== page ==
Monday, August 02, 2021

Cessna 140, N72712: Incident occurred August 02, 2021 in Stuart, Florida

Federal Aviation Administration / Flight Standards District Office; South Florida

Aircraft experienced engine issues and made an emergency landing on a road. 
Date: 02-AUG-21
Time: 15:22:00Z
Regis#: N72712
Aircraft Make: CESSNA
Aircraft Model: 140
Event Type: INCIDENT
Highest Injury: NONE
Aircraft Missing: No
Activity: PERSONAL
Flight Phase: EN ROUTE (ENR)
Operation: 91

Adam Williams and his 4-year old son.

Port St. Lucie Police Department


Well....after a mechanic looked at his plane, grandma came and picked up his son, Williams, received permission from the FAA to take-off. 

We briefly blocked traffic and off he went. We have since spoken to Williams who has already landed safely back in Fort Pierce. 

We’re thankful for this outcome and happy to help.


Pilot with 4 year old son, makes emergency landing on SW Glades Cut-Off Rd. 

At approximately 11:30am, a Cessna 140 made an emergency landing on SW Glades Cut-Off Rd after the engine sputtered and then stopped. The plane was at approximately 2200 feet when the engine quit. 

The Pilot checked the area and made the determination that Glades Cut-Off would be the safest landing spot. The airplane took off from Fort Pierce and was on it’s way to Boca. 

Thankfully the Pilot, Adam Williams, has been a pilot for approximately 9 years and operates his own flight school. Williams calmly followed the following procedure A-airspeed for best glide, B-best field to land, C-checklist, and if time, D-declare an emergency. 

We’re glad everyone is safe.

ST. LUCIE COUNTY, Florida — About 15 or 20 minutes out of Fort Pierce, Adam Williams started having engine trouble.

Which would not necessarily have been a big deal had Williams, 33, been in a car.

Instead, Williams, of Fort Pierce, was in a 1946 single-engine Cessna airplane, and he had his 4-year-old son with him.

They were flying to Boca Raton.

“The engine started to sputter,” Williams said, standing by the plane on the ground. “I just went through the checklist, declared an emergency and landed here.”

The here he referenced was Glades Cutoff Road, south of Midway Road and east of Interstate 95.

Williams, a pilot who also has his own flight instruction business, wound up landing after 11 a.m.

His son's grandmother picked up the boy, while Williams worked on the plane.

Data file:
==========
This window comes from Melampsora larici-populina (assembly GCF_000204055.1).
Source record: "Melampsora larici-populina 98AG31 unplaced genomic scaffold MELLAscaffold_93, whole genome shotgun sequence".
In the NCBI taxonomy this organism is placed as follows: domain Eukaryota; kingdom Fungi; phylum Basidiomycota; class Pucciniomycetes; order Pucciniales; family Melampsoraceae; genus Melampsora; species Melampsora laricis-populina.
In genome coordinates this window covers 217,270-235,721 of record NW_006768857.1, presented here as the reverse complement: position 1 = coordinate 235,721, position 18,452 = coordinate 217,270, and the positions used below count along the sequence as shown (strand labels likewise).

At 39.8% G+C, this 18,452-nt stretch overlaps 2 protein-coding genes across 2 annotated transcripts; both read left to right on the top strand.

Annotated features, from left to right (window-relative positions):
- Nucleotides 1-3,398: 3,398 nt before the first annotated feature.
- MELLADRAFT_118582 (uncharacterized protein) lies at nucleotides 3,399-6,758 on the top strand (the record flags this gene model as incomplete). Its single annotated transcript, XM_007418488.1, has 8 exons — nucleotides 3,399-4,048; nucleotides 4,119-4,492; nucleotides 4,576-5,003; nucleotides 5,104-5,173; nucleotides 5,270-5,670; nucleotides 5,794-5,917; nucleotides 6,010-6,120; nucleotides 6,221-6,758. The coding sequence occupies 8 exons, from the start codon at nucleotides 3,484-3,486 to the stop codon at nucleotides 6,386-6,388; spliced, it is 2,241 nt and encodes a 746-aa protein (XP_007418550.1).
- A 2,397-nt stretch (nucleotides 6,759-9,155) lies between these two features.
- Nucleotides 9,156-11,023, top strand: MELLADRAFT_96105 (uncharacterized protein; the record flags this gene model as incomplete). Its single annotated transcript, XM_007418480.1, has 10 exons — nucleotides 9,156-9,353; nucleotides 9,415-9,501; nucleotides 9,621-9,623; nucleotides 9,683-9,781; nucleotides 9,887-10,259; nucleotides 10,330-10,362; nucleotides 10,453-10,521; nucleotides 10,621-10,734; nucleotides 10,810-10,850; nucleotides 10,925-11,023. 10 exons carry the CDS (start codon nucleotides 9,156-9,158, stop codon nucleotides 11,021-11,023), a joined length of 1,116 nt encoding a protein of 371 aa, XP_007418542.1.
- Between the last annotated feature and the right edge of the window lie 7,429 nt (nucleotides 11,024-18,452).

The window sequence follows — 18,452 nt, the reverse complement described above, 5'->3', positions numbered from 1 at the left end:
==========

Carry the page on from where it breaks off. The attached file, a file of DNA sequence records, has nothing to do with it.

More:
"He was all cool," Williams said of his son. "He didn't even really know anything was wrong until we were parked on the side of the road."

After some maintenance – at first they suspected a carburetor – Williams and a mechanic managed to get the plane operational.

Port St. Lucie police did some checking with authorities, blocked the road, and Williams took off on Glades Cutoff Road about 3:15 p.m.

Adam Williams takes off in 1946 Cessna plane from Port St. Lucie Road. Treasure Coast Newspapers

Williams said he regularly flies between Fort Pierce and Boca Raton and follows the same route.

“I've been flying it ever since December back and forth to work,” Williams said. “I work down in Boca, so this saves me about 5, 10 minutes on the drive and the headache of traffic.”

He said his wife, who works for the same company, bought him the plane about two years ago out of Georgia. They flew it up and down the East Coast, and brought it back to Fort Pierce. They refurbished the plane, and he’s flown it regularly.

Monday, Williams said, he was moving it to an airport in Boca Raton where he works.

His son was seated near him, using his iPad, when the engine issues developed.

“I had to fly the airplane, I had to talk to Stuart tower, which I declared the emergency through,” Williams said. “We just circled around this area and landed right into the wind on the road. It was perfect, actually.”

Williams said he’s gone through simulated emergencies he’s taught through training, “but never a real emergency where I had to land off the airport.”

No one was injured, police said.

Many thoughts went through his head, and he said he was wary.

“You could probably hear that over the radio. Yes, I was nervous,” he said. “But there's a mission, you have to get the airplane on the ground.”


  1. I wonder if the kid will remember the this event thank God it turned out well for all... So what was the problem?

  2. Well, they initially suspected the carburetor. Perhaps their first hunch was correct.

    1. well I hope they have it sorted...learning curve is way too hard esp. with young folk on board


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